MANATEE -- If the Club Elite shooting in Palmetto happened on “CSI: Miami,” it would have been solved by now.
Forensic evidence -- like bullet shell casings, fingerprints, blood or items left behind by the killer or killers -- would have led investigators to a suspect’s arrest within a few days.
Unfortunately, real life is rarely as it is portrayed on television.
Although detectives have been working non-stop on the Sept. 10 shooting, which left two dead and 22 injured, there has yet to be an arrest. Detectives are still getting tips, following fresh leads and waiting on forensics to come back from the lab.
“When we respond to a call, we get on the scene and document everything with pictures,” said Rich Talbot, the Manatee County Sheriff’s Office manager for the CSI unit. “Once the scene is documented, we start searching for evidence. At that point we do evidence processing and fingerprints. It’s nothing like on TV when they take a picture and just walk around.”
CSI units are never guaranteed a solid DNA hit or quality fingerprints from a crime scene, Talbot noted.
While on scene, CSI units will look for tire marks, shoe prints and any other objects that might contain DNA or evidence that could lead to a suspect.
Real CSI techs can spend hours at a scene, not just a few minutes, making sure all the evidence is collected.
The scene at Club Elite took about 18 hours to clear.
They collected items such as shell casings, blood samples, photos and video as evidence.
“The tech has to think out of the box for anything that could have DNA on it,” Talbot said.
In Manatee County, both the sheriff’s office and the Bradenton Police Department have their own crime scene units. All other local agencies use the sheriff’s office’s CSI unit for their investigations.
While everything on television is done in-house, and with great speed, a lot of the technology portrayed is either too expensive for the average agency to purchase, or doesn’t exist.
Because of the expense of sending evidence to a private lab, which the sheriff’s office does on occasion, most law enforcement agencies rely on the Florida Department of Law Enforcement and its labs.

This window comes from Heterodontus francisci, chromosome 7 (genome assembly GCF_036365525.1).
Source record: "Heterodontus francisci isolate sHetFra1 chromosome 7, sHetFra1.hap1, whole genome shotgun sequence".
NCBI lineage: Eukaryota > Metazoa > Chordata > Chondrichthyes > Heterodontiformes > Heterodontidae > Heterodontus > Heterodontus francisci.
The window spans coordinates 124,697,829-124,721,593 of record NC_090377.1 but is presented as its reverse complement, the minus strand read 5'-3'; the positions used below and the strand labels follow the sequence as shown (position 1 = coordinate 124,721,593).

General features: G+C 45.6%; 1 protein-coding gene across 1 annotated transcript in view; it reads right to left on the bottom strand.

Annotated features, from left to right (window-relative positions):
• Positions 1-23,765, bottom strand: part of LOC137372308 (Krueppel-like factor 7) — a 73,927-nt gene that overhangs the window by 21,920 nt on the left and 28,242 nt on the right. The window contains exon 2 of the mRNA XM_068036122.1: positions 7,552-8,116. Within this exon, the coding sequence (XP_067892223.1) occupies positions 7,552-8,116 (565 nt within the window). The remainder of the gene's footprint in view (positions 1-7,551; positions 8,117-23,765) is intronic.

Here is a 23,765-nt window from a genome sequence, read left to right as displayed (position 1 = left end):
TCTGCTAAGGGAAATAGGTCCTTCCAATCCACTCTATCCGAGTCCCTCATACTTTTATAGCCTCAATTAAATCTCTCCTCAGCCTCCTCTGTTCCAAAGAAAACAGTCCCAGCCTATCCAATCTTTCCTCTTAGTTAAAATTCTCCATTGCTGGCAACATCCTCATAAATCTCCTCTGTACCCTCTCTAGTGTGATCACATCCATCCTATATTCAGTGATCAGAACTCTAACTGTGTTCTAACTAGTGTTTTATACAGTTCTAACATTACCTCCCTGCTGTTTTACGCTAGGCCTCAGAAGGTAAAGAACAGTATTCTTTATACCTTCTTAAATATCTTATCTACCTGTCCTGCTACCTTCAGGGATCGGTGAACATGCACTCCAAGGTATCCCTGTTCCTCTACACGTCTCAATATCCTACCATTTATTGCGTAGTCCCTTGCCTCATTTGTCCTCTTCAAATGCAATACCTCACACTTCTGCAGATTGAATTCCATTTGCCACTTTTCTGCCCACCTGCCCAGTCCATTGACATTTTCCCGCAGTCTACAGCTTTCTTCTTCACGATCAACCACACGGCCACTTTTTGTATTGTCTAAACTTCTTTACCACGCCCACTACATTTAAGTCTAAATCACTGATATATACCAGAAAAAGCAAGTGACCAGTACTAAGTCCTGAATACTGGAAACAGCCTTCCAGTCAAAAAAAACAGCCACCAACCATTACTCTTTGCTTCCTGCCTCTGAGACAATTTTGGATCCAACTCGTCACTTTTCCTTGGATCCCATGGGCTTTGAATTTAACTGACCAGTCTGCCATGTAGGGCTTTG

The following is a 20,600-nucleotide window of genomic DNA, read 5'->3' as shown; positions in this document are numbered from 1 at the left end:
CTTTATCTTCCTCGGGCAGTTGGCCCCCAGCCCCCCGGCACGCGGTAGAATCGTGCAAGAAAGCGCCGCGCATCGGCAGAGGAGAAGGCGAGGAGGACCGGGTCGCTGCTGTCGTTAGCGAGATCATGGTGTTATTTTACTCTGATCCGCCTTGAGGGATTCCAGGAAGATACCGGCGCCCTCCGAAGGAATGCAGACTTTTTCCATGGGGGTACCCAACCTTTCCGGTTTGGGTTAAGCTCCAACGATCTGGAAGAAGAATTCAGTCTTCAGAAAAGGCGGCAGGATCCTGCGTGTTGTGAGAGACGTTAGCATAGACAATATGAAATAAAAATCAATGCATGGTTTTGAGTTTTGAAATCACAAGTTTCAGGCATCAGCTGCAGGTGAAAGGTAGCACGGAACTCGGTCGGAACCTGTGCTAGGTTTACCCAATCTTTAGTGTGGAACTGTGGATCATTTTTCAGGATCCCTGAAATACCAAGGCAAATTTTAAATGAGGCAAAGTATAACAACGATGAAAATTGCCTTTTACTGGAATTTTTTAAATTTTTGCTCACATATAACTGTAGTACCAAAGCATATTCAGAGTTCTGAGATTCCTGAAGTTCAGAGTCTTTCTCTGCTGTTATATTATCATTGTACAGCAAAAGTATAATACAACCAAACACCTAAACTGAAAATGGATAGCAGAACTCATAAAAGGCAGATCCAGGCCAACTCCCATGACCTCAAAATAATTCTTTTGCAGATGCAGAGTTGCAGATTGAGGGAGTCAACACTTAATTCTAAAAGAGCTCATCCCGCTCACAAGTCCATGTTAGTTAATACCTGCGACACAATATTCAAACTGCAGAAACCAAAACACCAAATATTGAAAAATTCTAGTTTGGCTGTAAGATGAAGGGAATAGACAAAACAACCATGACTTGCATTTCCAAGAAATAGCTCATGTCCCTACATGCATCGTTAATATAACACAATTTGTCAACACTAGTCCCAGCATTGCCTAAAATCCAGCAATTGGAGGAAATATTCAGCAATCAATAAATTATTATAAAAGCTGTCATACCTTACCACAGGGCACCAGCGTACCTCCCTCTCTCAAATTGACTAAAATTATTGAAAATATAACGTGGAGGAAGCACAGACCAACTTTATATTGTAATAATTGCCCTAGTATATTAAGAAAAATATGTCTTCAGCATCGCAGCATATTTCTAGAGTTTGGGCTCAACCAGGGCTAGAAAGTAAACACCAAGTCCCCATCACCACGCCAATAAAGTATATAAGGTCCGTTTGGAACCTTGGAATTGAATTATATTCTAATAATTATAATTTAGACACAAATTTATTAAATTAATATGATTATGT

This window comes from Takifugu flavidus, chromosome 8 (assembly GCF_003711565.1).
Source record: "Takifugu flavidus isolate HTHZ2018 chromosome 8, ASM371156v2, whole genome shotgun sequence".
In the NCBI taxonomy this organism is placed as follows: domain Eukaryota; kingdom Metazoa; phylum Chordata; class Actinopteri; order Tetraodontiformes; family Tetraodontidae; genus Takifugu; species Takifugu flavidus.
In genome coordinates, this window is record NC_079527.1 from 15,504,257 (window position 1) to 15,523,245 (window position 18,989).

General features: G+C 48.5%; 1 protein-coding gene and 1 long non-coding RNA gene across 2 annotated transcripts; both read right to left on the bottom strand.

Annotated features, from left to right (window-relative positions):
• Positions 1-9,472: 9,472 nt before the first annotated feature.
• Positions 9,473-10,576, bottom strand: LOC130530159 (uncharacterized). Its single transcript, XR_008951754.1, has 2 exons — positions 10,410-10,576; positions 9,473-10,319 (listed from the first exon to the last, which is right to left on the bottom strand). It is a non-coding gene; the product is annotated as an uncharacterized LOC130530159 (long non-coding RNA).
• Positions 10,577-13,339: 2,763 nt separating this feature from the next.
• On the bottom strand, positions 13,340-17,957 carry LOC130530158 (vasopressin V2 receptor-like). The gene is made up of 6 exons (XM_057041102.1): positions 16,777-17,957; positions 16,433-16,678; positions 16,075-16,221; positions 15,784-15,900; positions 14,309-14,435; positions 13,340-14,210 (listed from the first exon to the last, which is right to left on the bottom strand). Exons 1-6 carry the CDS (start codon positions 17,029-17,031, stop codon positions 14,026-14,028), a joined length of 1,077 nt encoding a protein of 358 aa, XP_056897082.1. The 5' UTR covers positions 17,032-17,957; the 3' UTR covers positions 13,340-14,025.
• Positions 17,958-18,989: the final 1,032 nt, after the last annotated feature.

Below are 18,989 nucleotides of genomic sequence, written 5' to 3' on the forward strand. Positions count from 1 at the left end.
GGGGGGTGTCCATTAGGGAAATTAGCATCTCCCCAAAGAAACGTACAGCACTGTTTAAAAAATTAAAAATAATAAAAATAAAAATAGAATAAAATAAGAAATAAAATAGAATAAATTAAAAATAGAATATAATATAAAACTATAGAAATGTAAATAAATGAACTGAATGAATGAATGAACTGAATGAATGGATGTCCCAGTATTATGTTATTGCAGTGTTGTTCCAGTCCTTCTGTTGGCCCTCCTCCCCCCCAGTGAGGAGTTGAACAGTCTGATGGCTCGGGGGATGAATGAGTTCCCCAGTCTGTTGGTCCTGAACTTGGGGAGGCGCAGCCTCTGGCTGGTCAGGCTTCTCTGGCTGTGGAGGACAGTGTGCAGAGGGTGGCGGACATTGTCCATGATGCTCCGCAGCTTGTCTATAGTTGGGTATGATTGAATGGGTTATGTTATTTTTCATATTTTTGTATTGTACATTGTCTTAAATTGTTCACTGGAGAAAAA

In Manatee, evidence is sent to FDLE’s Fort Myers office, where it waits in line with evidence from 10 other counties and Florida Highway Patrol.
“Combined we get about 5,000 to 6,000 cases a year,” said Michael Rafferty, lab supervisor at the Fort Myers office. “We have the proper staffing for the number of cases coming in. We also do a quality assurance to review results; everything is double-checked.”
Since so many agencies use FDLE, only five pieces of evidence per case can be submitted.
On average, DNA results can take anywhere from two to six months to get back from the lab.
Fingerprints, also called touch DNA, have a slightly quicker turnaround because the Manatee County Sheriff’s Office analyzes that information in-house.
Those results can take up to a few hours to days to get back. But one caveat: If DNA is found on an item, or if a quality fingerprint is lifted and analyzed, it doesn’t mean an arrest will be made.
“That DNA has to already be in the system,” said Manatee Sheriff Brad Steube. “So it has to be someone who has already been arrested on a felony for it to be in the system.”
If the person is not in the system, the DNA remains in a database that can be retrieved by law enforcement agencies nation wide.
Incidents such as the shooting at Club Elite, which investigators believe was a drive-by shooting, don’t always have a sufficient amount of DNA to collect.
“In a drive-by shooting, aside from shell casings being left behind, there isn’t going to be a whole lot of forensic evidence,” said Detective Chad Oyler of the Palmetto Police Department. “They didn’t exit the vehicle, they didn’t touch anything.”
Unlike DNA, shell casings and anything else related to firearms are sent to Tampa for FDLE to analyze.
“If we take shell casings, we are looking for touch DNA -- in other words, the guy who loaded it in the gun. We are hoping to get his markers off that shell casing,” or link the gun to another incident, Steube said.
Just like DNA, if the information is not in the system already, it will be stored until a hit is made.